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Jobless Reading Holds Bright Spots, But Many Quit Searching

Employers added 103,000 new jobs in December and unemployment dropped to 9.4%, but the recovery fell short of forecasts. Judy Woodruff looks behind the numbers with Catherine Mann of Brandeis University and John Challenger, CEO of Challenger, Gray & Christmas, an outplacement firm.

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    The U.S. economy added jobs in December, and the unemployment rate dropped. But the newest numbers from the federal Department of Labor also fell short in some important ways.

    For American workers, the jobs report was decidedly a good news/bad news story. On unemployment, the good news was, the rate dropped, from 9.8 percent to 9.4 percent. That was the lowest it's been in 19 months. The bad news, the drop was mainly because so many people stopped searching for work, so they were no longer counted as unemployed.

    Likewise, on job creation, employers added 103,000 new positions in December, nearly all of them in the private sector. But it takes 125,000 just to meet population growth. The number would have to be twice that large to make a real dent in unemployment.

    The chairman of the Federal Reserve Bank, Ben Bernanke, underscored the point at a Senate hearing this morning.

    BEN BERNANKE, Federal Reserve chairman: The economic recovery that began a year-and-a-half ago is continuing, although, to date, at a pace that has been insufficient to reduce the rate of unemployment significantly. At this rate of improvement, it could take four to five more years for the job market to normalize fully.


    Today's report did show the economy generated 70,000 more jobs than first estimated in October and November. But Bernanke said the large pool of the long-term unemployed remains cause for concern.


    Roughly 40 percent of the unemployed have been out of work for six months or more. Long-term unemployment not only imposes exceptional hardships on the jobless and their families, but it also erodes the skills of those workers and may inflict lasting damage on their employment and earnings prospects.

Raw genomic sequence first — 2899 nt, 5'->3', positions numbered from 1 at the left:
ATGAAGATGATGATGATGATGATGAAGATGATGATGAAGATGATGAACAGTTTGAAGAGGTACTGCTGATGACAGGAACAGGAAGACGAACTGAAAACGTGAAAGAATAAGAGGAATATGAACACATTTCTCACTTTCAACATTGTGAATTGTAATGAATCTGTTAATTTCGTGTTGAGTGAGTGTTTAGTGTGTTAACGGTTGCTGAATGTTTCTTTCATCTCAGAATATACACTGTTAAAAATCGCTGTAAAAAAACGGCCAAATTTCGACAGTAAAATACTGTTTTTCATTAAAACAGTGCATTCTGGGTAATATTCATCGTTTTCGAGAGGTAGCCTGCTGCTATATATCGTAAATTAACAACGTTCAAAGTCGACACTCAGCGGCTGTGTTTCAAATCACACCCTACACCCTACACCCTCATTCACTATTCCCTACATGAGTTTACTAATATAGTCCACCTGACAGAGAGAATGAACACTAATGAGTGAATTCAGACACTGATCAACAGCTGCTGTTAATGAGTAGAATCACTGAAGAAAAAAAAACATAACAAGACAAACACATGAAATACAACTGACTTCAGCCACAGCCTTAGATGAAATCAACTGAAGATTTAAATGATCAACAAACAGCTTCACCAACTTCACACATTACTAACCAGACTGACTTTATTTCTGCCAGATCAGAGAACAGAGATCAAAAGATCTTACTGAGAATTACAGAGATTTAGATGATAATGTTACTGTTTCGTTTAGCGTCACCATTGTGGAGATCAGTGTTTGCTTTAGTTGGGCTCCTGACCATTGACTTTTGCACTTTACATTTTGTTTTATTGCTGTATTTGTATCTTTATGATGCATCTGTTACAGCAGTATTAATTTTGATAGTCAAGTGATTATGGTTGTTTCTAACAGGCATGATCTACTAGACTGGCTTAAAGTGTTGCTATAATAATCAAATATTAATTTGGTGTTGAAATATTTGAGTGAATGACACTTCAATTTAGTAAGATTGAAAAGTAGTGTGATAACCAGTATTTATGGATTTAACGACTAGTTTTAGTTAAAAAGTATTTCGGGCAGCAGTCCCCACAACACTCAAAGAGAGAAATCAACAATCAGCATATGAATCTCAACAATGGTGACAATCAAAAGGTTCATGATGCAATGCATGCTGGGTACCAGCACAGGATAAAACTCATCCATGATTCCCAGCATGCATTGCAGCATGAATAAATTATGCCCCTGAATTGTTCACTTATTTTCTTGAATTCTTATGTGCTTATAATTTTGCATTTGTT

For his part, President Obama gave an upbeat assessment as he toured a window manufacturing plant in Landover, Maryland, just outside Washington.


    The trend is clear. We saw 12 straight months of private sector job growth. That's the first time that's been true since 2006. The economy added 1.3 million jobs last year. And each quarter was stronger than the previous quarter, which means that the pace of hiring is beginning to pick up.


    The president also named four new members of his economic team. Gene Sperling, a Clinton administration veteran, was tapped for director of the National Economic Council. Jason Furman will be assistant to the president for economic policy.

    The president also nominated Heather Higginbottom to be deputy budget director and Katharine Abraham for the Council of Economic Advisers. Those two positions are subject to Senate confirmation.

    In response, John Boehner, the new Republican speaker of the House, issued a statement saying Americans aren't looking for new faces, but new policies to cut spending and grow the economy.

    For a deeper look into just what today's jobs numbers reveal, we turn to Catherine Mann. She's professor of economics and finance at Brandeis University. And John Challenger, he's chief executive officer of the outplacement firm Challenger Gray & Christmas, which recently surveyed people out of work for extended periods.

    Thank you both for talking with us.

    Catherine Mann, to you first. As you look at these numbers, what strikes you? What is most important here?